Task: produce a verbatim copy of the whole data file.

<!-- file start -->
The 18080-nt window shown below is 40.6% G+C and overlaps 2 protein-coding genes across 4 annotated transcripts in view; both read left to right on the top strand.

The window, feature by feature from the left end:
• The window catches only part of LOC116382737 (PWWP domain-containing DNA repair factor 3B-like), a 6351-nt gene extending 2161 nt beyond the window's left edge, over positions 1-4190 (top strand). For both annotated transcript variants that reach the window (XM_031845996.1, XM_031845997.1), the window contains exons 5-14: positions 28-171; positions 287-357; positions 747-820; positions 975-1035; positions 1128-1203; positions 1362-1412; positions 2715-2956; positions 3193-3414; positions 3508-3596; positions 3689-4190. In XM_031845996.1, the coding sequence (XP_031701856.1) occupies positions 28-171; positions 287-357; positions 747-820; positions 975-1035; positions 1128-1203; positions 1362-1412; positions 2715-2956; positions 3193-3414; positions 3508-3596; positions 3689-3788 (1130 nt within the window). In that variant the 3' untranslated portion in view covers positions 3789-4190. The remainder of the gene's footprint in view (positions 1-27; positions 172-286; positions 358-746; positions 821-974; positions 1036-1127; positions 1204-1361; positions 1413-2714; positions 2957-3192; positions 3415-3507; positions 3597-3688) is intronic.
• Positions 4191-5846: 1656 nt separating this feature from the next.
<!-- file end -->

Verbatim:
The 18080-nt window shown below is 40.6% G+C and overlaps 2 protein-coding genes across 4 annotated transcripts in view; both read left to right on the top strand.

The window, feature by feature from the left end:
• The window catches only part of LOC116382737 (PWWP domain-containing DNA repair factor 3B-like), a 6351-nt gene extending 2161 nt beyond the window's left edge, over positions 1-4190 (top strand). For both annotated transcript variants that reach the window (XM_031845996.1, XM_031845997.1), the window contains exons 5-14: positions 28-171; positions 287-357; positions 747-820; positions 975-1035; positions 1128-1203; positions 1362-1412; positions 2715-2956; positions 3193-3414; positions 3508-3596; positions 3689-4190. In XM_031845996.1, the coding sequence (XP_031701856.1) occupies positions 28-171; positions 287-357; positions 747-820; positions 975-1035; positions 1128-1203; positions 1362-1412; positions 2715-2956; positions 3193-3414; positions 3508-3596; positions 3689-3788 (1130 nt within the window). In that variant the 3' untranslated portion in view covers positions 3789-4190. The remainder of the gene's footprint in view (positions 1-27; positions 172-286; positions 358-746; positions 821-974; positions 1036-1127; positions 1204-1361; positions 1413-2714; positions 2957-3192; positions 3415-3507; positions 3597-3688) is intronic.
• Positions 4191-5846: 1656 nt separating this feature from the next.